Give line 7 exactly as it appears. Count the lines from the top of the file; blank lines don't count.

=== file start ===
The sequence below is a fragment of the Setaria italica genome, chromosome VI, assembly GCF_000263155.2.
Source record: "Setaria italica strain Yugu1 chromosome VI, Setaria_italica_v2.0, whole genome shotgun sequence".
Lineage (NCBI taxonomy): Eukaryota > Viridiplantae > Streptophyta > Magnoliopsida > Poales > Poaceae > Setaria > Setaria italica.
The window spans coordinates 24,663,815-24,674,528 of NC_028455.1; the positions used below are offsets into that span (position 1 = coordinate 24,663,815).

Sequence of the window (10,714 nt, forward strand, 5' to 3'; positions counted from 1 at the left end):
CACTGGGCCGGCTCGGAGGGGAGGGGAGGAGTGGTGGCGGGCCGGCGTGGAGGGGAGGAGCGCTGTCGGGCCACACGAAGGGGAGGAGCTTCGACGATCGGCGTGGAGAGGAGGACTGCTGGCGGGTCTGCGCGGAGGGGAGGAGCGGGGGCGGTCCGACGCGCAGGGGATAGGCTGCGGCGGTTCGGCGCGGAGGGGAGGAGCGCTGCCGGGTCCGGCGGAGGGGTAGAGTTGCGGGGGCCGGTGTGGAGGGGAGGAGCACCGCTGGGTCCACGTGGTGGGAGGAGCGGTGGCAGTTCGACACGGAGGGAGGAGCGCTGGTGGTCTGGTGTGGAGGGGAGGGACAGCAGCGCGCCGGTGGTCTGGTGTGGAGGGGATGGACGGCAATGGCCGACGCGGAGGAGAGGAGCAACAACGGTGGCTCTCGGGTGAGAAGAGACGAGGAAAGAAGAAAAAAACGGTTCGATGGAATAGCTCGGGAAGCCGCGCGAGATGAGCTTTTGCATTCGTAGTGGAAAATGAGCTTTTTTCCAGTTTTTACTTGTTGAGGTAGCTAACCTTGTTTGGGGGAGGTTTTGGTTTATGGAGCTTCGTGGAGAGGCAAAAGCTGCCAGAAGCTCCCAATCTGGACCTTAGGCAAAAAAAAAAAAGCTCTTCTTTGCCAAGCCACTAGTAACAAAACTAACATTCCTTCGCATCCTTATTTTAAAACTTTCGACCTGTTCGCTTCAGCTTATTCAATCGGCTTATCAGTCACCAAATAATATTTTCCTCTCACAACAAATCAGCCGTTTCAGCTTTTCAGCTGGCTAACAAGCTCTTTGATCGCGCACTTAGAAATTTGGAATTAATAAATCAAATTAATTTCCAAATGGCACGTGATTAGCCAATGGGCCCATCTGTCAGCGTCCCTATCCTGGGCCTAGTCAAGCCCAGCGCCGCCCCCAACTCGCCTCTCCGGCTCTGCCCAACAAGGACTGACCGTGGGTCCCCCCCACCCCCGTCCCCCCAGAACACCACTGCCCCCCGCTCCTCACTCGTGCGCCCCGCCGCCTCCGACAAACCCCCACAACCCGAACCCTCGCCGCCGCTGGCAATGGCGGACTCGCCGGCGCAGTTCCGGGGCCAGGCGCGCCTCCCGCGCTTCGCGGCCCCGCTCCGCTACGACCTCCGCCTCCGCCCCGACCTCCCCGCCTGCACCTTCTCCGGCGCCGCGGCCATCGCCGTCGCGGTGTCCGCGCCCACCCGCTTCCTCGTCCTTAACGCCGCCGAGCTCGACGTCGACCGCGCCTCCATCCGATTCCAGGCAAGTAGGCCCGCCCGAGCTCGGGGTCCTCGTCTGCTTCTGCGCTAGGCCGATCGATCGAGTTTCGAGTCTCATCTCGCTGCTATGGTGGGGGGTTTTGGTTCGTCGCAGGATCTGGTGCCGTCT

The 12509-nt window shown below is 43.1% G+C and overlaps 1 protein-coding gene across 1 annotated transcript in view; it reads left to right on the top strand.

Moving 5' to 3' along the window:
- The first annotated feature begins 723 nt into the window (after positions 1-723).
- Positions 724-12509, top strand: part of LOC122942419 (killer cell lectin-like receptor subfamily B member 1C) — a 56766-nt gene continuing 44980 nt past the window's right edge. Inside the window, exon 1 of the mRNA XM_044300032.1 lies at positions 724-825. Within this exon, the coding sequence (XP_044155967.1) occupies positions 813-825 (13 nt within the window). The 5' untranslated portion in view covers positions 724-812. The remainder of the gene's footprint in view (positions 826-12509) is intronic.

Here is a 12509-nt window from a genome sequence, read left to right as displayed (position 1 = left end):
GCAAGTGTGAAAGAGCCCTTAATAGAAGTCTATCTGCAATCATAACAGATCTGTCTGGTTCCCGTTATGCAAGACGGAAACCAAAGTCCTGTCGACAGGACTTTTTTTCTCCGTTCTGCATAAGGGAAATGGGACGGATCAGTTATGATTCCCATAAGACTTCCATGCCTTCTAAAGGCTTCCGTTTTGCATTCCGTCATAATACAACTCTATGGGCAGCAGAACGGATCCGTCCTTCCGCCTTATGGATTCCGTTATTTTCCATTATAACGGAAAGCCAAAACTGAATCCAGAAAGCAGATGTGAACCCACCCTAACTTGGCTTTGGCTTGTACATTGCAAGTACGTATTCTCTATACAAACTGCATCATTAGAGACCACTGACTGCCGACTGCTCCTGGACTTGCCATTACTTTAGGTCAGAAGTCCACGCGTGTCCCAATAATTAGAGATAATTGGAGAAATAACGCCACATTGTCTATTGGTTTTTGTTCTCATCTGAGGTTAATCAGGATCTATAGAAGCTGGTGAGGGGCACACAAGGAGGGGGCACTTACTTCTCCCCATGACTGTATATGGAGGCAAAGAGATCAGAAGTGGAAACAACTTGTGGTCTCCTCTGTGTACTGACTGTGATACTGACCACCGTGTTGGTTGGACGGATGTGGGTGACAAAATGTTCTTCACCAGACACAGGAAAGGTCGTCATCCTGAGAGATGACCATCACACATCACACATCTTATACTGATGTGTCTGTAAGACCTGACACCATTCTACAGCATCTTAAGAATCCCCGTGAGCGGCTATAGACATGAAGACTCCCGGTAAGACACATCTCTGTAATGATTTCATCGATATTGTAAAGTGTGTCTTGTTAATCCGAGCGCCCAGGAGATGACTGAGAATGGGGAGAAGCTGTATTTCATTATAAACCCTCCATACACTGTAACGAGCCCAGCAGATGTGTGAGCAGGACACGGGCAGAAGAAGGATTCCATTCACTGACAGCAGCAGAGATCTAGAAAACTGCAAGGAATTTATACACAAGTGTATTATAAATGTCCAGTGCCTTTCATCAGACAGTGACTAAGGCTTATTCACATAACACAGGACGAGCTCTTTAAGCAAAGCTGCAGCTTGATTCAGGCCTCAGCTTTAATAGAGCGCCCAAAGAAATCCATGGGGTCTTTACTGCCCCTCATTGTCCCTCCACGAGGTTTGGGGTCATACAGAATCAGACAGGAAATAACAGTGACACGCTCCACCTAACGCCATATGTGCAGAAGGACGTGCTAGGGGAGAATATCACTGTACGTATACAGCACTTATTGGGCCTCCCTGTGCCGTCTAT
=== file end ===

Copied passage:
The 12509-nt window shown below is 43.1% G+C and overlaps 1 protein-coding gene across 1 annotated transcript in view; it reads left to right on the top strand.